This Startup is Making Plastic Green

Plastic waste is a global problem. One of the major concerns with its usage is that it takes too long to decompose, harming the environment, flora and fauna. A Singapore startup is trying to that
This Startup is Making Plastic Green
Image credit: Entrepreneur Asia Pacific
Former Correspondent, Entrepreneur Asia-Pacific
3 min read

Plastic has toxic pollutants that damage the environment and cause land, water, and air pollution. Estimates say more than eight million metric tons of plastic waste enters the ocean from coastal communities each year. It can take hundreds or even thousands of years for plastic to break down, so the damage to the environment is longlasting. To solve the crisis, Roland Wee and Daniel Carraway founded RWDC Industries, a biotechnology startup in Singapore that develops cost-effective biopolymer material solutions, in 2015. It produces medium-chain-length polyhydroxyalkanoate (mclPHA) biopolymers that can be used to make eco-friendly consumable products.

Science Shows

PHAs are linear polyesters naturally produced by bacterial fermentation of plant-based oils or sugar and are widely recognized as the only commercially viable biodegradable plastic due to its versatility. RWDC claims its PHA is certified to be fully biodegradable in soil, water and marine conditions (i.e., all potential end-of-life scenarios) by agency TÜV Austria (formerly Vincotte), within weeks with no toxic residue. The B2B company, which aims to build a sustainable future, supplies innovative bio-based materials to clients, who then turn them into products like single-use cutlery, straws, diapers, wipes, and agricultural mulch films. Zhaotan Xiao, president of RWDC, says, “Our material is made from 100 per cent renewable sources as it comes from a plant-based material.”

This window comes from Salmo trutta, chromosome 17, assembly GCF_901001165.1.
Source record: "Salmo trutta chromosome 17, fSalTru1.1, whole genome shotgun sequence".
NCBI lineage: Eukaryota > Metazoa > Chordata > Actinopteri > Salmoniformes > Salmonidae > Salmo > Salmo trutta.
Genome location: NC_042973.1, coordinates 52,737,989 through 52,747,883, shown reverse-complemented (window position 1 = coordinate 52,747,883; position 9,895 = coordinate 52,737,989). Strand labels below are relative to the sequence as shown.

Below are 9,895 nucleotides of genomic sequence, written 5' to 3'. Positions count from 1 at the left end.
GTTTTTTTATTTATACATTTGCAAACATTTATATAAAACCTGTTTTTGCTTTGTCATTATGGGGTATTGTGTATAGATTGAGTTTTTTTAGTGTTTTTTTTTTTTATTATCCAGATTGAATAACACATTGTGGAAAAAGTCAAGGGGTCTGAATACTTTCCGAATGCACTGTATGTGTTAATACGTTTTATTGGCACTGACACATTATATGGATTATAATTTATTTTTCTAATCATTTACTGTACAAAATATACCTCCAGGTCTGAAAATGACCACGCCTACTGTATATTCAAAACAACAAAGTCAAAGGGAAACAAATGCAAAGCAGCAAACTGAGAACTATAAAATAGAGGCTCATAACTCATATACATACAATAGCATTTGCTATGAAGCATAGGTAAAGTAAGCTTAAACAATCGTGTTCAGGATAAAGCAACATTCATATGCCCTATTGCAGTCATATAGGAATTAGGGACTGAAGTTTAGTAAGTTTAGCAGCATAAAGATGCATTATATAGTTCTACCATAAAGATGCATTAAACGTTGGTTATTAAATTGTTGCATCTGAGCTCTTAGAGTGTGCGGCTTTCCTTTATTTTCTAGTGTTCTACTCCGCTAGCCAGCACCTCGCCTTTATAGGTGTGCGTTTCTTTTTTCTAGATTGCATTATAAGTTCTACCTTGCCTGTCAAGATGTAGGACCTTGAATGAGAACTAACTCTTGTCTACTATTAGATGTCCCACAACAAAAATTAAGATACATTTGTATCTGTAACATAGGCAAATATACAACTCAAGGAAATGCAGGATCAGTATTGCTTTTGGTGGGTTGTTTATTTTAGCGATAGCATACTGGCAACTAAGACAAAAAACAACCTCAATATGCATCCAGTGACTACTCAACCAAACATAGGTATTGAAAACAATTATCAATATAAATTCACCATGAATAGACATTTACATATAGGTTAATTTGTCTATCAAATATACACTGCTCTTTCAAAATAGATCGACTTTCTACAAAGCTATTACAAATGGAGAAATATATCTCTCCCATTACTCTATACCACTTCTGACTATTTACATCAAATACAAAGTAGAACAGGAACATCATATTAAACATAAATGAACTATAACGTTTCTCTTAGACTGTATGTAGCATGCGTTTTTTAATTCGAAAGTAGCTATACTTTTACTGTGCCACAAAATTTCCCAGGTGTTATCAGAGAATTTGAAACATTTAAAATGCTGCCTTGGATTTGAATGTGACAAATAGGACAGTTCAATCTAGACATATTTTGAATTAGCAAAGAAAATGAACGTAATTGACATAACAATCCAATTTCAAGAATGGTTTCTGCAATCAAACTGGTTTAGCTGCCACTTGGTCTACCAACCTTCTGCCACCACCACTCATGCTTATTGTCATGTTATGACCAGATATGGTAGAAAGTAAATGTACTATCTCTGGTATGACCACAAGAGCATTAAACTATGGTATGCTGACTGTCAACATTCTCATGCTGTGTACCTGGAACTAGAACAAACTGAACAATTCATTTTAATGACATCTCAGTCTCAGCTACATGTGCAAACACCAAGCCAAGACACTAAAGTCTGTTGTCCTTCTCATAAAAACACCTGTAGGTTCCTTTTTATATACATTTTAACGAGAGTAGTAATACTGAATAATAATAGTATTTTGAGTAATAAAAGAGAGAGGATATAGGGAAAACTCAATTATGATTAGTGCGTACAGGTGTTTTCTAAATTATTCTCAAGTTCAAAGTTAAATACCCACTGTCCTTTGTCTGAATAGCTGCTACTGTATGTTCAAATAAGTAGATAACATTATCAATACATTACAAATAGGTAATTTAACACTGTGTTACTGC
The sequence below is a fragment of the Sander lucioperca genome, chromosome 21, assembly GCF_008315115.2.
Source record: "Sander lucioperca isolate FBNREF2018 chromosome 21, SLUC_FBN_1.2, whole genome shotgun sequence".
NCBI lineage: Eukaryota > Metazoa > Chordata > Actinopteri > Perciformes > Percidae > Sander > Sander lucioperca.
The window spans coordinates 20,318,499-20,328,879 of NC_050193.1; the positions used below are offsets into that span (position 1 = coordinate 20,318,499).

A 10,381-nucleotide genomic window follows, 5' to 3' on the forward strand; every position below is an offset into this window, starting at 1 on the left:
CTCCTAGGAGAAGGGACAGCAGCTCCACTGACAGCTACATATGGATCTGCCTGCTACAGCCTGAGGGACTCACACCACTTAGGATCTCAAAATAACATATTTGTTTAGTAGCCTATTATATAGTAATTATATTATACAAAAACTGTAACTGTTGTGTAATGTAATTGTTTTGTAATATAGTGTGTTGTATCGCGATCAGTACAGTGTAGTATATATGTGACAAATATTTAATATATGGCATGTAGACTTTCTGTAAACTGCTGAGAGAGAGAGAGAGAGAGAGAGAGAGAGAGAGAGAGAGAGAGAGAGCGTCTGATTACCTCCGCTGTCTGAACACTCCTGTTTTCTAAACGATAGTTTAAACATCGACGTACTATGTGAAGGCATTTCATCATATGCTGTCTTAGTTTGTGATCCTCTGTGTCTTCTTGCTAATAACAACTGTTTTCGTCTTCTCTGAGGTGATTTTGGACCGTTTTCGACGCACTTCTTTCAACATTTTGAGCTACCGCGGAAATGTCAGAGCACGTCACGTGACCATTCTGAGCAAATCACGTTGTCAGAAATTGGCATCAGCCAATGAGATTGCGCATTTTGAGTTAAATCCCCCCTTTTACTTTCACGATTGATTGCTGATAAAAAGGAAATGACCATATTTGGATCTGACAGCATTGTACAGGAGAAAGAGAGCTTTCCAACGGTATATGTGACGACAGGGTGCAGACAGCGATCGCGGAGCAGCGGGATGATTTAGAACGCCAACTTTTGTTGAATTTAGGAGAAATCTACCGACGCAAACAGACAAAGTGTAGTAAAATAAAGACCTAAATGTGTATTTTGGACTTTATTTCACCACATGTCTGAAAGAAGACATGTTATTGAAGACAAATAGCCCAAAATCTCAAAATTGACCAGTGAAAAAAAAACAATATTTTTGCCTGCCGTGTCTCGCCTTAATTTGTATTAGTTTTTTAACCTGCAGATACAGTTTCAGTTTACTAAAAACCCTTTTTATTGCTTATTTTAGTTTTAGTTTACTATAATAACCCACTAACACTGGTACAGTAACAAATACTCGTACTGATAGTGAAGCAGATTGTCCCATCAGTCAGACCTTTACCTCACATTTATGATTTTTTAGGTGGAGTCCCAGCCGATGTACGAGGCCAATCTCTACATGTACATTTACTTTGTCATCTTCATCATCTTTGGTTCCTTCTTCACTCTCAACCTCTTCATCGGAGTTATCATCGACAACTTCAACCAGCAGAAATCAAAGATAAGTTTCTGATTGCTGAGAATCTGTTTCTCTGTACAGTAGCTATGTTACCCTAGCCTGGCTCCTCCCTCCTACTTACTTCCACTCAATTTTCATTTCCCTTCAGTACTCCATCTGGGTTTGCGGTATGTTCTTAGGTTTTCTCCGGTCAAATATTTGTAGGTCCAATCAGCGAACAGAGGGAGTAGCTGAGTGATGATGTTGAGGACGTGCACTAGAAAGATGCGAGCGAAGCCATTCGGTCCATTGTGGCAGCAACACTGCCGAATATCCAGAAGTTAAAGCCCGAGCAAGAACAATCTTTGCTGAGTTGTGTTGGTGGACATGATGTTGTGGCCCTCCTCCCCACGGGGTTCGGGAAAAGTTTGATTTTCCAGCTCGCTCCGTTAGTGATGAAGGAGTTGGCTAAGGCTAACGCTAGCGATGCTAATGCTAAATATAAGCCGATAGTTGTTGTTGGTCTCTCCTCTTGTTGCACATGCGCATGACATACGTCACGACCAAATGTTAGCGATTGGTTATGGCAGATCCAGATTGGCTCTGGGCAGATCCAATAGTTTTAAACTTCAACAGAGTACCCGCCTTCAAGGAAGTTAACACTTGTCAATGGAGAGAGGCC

Journey So Far

In 2018, the startup closed a US$13 million Series A2 round co-led by venture capital firms Vickers Venture Partners and WI Harper Group. Finance firm Ridgevale Enterprises and individual investors also participated in the round. The funding was used to expand PHA production capacity in Athens, US, to 2,000 tonnes per year, making it one of the world’s largest PHA producers. RWDC chief executive officer Daniel Carraway believes PHA will be a major component in sustainable packaging materials. In July, RWDC won the inaugural Liveability Challenge, presented by Temasek Foundation Ecosperity, securing S$980,000 in funding for its proposal to make fully biodegradable drinking straws made of PHA.

The company expects the first commercial batch to be available this year. In a third lot of its ongoing series A funding round, the startup raised $22 million from Vickers Venture Partners and Eversource Retirement Plan Master Trust (the pension fund of Eversource Energy, a Fortune 500 company)—RWDC’s first US-based institutional investor. “If we can make a biodegradable plastic that is highly versatile then we can really reduce the world’s consumption of plastics, especially single-use plastic,” says Xiao.

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